Isn't it a God-given right to worry? Or maybe it's a goddamn right. I forget which is which and I don't really suppose anyone wants to hear why I think it might matter. According to that inscrutable philosopher Jack Fate, a good father is supposed to be full of love, compassion, and forgiveness. Yet as he later said, "Your pen is still out of ink." What in the world does it all mean? Just because you may know how to jot down a word or two better than most doesn't mean you know anything, or a thing, better than most. The only real thing about this movie is the musical sequences (wherever they may still exist).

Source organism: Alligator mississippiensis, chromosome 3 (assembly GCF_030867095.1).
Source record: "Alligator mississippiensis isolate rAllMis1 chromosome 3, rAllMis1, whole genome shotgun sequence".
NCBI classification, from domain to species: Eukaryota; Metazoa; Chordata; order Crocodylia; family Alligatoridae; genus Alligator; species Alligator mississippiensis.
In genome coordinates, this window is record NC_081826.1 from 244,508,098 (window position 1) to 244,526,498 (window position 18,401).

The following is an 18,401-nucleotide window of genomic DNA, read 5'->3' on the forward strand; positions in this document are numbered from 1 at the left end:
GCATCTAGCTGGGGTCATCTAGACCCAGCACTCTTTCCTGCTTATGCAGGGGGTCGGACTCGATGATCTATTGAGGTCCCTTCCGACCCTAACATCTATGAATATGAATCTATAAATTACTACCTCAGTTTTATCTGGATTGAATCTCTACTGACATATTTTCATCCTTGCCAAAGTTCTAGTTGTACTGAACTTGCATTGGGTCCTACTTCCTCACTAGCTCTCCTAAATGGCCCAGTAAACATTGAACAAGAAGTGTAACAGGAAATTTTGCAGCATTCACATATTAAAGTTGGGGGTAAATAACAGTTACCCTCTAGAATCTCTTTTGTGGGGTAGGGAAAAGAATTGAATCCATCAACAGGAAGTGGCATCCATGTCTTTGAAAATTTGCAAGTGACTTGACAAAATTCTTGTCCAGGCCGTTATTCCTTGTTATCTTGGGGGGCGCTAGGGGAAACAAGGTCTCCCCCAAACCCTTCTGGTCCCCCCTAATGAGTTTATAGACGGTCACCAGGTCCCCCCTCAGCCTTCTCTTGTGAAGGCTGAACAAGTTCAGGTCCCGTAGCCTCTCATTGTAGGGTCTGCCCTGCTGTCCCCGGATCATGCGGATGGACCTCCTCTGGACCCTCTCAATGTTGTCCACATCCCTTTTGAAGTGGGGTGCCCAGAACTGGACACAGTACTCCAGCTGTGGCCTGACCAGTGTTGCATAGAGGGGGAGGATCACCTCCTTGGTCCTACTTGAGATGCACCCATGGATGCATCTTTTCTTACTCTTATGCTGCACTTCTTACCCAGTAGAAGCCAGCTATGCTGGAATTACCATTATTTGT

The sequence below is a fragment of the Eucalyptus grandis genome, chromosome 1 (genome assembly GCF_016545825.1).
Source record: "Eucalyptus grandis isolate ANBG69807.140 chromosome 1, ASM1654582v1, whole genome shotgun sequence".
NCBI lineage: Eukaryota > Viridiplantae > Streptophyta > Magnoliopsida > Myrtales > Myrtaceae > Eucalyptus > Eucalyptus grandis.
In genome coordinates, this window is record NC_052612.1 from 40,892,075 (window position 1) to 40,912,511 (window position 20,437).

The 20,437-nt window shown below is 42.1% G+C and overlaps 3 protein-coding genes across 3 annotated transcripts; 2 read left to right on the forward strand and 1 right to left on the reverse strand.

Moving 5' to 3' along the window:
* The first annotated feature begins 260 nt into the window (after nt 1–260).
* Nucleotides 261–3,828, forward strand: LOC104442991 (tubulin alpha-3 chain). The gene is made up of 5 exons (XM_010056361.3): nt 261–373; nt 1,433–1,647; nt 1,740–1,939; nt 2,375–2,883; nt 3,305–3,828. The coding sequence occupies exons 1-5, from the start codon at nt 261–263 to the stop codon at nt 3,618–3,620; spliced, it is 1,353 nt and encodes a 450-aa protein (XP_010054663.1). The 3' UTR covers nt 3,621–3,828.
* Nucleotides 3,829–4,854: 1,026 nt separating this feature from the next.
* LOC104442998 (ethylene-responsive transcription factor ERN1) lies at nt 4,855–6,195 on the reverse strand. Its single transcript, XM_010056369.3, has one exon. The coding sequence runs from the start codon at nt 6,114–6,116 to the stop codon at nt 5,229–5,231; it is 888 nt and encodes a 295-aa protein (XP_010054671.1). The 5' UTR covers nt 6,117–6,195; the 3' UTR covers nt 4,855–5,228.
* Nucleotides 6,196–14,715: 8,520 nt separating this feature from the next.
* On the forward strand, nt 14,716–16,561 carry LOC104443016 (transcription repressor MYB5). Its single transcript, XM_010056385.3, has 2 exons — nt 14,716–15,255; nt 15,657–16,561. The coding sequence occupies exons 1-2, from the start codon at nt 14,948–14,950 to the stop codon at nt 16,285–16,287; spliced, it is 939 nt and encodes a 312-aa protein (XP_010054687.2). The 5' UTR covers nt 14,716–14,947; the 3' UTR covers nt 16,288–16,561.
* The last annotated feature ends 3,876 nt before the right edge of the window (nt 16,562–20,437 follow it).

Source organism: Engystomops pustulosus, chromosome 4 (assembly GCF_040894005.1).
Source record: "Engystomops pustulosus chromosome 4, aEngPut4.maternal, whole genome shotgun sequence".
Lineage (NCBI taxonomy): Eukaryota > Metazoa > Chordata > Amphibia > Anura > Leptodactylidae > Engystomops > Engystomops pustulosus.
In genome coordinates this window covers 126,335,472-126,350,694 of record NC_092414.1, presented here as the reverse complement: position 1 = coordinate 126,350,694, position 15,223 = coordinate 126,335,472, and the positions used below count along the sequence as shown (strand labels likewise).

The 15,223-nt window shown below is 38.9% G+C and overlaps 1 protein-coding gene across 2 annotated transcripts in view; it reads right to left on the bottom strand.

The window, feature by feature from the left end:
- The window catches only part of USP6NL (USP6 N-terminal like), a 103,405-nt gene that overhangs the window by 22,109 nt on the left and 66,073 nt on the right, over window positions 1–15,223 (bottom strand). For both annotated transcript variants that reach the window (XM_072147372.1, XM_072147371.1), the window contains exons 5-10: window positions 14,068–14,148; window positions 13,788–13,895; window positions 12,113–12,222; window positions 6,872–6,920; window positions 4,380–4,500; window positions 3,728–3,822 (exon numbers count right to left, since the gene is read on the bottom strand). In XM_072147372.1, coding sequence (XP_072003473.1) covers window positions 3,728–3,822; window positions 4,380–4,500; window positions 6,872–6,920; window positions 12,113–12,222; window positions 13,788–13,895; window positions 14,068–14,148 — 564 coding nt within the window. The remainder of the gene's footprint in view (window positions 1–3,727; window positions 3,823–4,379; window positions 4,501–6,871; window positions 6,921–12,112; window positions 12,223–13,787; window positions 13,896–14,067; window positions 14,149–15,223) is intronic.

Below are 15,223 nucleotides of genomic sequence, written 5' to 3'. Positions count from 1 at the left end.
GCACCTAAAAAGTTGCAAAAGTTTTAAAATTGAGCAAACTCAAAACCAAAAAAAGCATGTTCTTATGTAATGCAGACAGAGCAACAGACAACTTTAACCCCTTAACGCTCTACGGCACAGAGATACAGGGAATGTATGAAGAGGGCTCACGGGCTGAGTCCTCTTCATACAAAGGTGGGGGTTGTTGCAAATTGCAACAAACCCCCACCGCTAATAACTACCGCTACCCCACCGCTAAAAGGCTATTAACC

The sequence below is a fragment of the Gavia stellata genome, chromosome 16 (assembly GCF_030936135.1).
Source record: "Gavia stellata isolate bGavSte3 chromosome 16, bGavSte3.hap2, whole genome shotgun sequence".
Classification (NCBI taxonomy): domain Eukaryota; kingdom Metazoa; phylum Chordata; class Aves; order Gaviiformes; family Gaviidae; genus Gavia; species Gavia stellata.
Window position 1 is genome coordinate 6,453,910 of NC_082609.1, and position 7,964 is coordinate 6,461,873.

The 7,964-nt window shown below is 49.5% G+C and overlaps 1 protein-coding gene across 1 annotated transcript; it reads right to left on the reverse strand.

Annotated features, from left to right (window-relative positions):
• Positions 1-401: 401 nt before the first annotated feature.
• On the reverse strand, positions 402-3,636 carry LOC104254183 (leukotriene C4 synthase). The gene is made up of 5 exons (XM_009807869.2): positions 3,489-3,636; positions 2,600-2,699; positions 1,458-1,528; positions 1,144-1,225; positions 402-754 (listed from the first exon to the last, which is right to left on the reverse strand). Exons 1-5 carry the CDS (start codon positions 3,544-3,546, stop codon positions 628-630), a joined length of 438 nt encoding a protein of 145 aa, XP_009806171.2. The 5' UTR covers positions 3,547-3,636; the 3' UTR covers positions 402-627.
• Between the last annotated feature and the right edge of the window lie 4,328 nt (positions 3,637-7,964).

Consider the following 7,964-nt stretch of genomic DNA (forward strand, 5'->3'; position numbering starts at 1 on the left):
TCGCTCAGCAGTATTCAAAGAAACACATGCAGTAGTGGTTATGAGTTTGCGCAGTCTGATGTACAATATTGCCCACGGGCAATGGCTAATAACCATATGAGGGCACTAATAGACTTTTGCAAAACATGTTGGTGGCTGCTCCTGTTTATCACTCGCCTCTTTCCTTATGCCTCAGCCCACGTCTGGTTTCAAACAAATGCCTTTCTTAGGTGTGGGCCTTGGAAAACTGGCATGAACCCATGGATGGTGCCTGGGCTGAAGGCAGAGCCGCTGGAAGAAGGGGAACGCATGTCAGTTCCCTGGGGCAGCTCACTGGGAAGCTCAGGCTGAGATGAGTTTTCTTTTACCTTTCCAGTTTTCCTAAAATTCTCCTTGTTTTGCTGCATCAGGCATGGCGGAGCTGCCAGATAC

I have the highest cholesterol ever recorded. Maybe that has to do with my fondness for eggs. I love eggs. I love their versatility. Beat 'em, scramble 'em, flip 'em, boil 'em, fry 'em I'll eat them any way (kind of like my all time favorite food- potatoes. Mash 'em, hash brown them, french fry them I could live on them, and I think in the past I may just have done that). The motel restaurant, besides being pricey, also seemed to be understaffed in the mornings. They featured a buffet but if you chose to order from the menu it tended to take a long time from taking the order, to delivering it, to leaving the bill. So most mornings I chose the buffet simply for time saving sake although that meant eating scrambled eggs, fried potatoes, sausage and/or bacon every morning. One morning I decided to try an egg beater frittata- not knowing exactly what it was. It arrived twenty minutes after my order, piping hot. Turns out a frittata is an omelet/quiche type of thing full of mushrooms, tomatoes, green onions, and topped by Swiss cheese. It was tasty but it was filling. They must have used a whole carton of egg beaters and man was I bloated afterwards. Of course I ate my overly large and tasty meal in absolute terror after reading a story in my complimentary USA Today that mentioned that Minnesota has been invaded by curly leaf pond weed. Leave the state for a week and like just about any place else these days, it gets invaded. At the end of the week the elderly waitress asked my name and told me what a polite and nice young man I am. And it had nothing to do with the size of my tips.